Singletrack
Singletrack

Getting cross on the trails

One of the best things about the tail end of spring and early summer is the novelty of post-work rides in the daylight. Yesterday – after too many hours of staring at screen and paper, too long spent on the phone, not long enough spent in the fresh air – I was groggy with fatigue, ready to retire to the sofa with a beer. My legs twitched, though. I needed to do something before I did nothing.

Ride out

 

Five minutes later, I was in lycra and aboard the trusty Felt Breed SSCX bike, and spinning down the couple of hundred metres of tarmac before I hit my local trails. I’d left in such a hurry that I had forgotten to top up my water bottle, not brought any food, and couldn’t remember whether I’d replaced the punctured inner tube that was sat in my saddle roll. It didn’t really matter. I wasn’t planning on riding far or fast. I was just riding.

Lazy lanes

My local trails have been ‘mine’ for well over a decade, now. I had moved to Leeds not long after finishing university – a few years of my life where my trusty mountain bike was forgotten about and I formed a strong friendship with beer and junk food instead. Running and climbing gradually became my preferred choice of beergut-reducing antidote. Once in Leeds, my now brother-in-law reintroduced me to the joys of off-road riding, and I mountain biked around the suburban trails and field edges of north Leeds. Over that time, trails have evolved, I’ve discovered new ones, been shown others. Some have fallen out of favour, others have become classics. I’ve ridden most of them on every kind of bike possible, from burly enduro bike to hardtail 29er, to last night’s choice – the cross bike.

Singletrack

For 80% of the riding I encounter, it is perfect. Ploughed field edges and farm tracks are despatched with minimal fuss, but an engaging ride. I must still pick the smoothest line, moving from trail edge to trail edge, or balancing on the crown of two ruts. Hitting sinuous singletrack is joyous, twitchy handling becomes nimble trail dancing. Ineffectual cantis scrub just enough speed off to prevent too many bike/tree interfaces, but force concentration and flow. Roots are bunnyhopped, pinch punctures are literally around the next corner for the inattentive rider (me). The grip of 33c tyres is tested beyond their capabilities. Drifty, drifty fun is had on the mostly dry trails that I’ve been dreaming about since October.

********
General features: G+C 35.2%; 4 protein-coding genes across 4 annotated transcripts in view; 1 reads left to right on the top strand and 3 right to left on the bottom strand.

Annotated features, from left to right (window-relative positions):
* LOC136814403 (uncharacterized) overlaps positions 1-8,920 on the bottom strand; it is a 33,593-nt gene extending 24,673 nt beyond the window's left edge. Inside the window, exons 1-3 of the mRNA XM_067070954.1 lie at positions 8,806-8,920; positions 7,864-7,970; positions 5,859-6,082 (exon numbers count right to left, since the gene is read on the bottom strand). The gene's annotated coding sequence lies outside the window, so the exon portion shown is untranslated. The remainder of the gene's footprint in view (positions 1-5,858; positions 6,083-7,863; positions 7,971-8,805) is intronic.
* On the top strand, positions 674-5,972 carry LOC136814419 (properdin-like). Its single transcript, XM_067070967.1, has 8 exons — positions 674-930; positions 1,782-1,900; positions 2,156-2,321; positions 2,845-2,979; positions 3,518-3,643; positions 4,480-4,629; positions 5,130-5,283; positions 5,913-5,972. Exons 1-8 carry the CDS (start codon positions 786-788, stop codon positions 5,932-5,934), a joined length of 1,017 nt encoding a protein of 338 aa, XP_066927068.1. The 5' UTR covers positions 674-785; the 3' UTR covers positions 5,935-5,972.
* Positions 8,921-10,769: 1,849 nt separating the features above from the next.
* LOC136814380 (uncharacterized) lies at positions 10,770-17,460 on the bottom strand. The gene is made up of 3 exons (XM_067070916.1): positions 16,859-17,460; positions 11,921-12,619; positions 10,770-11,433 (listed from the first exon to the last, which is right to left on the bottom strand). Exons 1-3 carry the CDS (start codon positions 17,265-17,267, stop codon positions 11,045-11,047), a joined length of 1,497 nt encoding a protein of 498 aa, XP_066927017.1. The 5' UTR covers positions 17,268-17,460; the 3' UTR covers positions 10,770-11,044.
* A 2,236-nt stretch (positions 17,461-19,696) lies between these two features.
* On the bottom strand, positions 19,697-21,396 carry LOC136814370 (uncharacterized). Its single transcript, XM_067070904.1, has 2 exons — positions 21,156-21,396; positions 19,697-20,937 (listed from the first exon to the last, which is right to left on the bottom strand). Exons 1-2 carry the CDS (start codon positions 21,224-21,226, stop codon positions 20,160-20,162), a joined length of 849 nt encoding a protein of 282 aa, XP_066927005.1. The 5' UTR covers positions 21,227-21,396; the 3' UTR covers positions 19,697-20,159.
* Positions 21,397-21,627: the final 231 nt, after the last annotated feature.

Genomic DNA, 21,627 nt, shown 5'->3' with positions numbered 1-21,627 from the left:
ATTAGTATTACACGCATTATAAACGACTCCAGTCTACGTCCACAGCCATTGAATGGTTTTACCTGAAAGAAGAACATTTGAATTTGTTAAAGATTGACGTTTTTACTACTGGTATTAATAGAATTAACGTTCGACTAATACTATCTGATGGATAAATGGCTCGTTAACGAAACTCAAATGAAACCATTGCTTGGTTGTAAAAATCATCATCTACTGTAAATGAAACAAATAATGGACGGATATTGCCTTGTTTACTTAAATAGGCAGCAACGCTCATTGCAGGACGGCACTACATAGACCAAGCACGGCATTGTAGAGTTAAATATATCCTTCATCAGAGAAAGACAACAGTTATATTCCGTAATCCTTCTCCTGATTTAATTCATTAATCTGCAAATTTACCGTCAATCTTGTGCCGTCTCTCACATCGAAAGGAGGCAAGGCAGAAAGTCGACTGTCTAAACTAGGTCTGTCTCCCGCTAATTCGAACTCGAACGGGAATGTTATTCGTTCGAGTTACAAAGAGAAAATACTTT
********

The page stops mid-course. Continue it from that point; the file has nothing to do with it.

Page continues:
For the remaining 20%, the ‘cross bike is a stupid choice. Rocky steps that are cleared with a single huck of the mountain bike become a serious technical challenge. Rougher trails must be taken at more conservative speeds, more time spent manualling and lifting the rear wheel over obstacles than pedalling. There are even points at which a dismount is the only realistic option, a quick shoulder of the bike, and remount 10 metres down the trail.

It is because of the whole that the ‘cross bike is perfect though. Practical impracticality. Blindingly fast, improbably slow. These bikes rawk.

Your bike rawks

Waking up to bramble scratches I check my emails, including one from grit.cx despatch king/towering adonis James. He’s rediscovered an old Vimeo clip. I remember it well – it first inspired me to take my CX bike out on trails that I thought were only rideable with tyres wider than a couple of inches. Thanks for the reminder James, and thanks to Andy Wardman for the inspiring vid.

Local trails ala cx from Andy Wardman on Vimeo.

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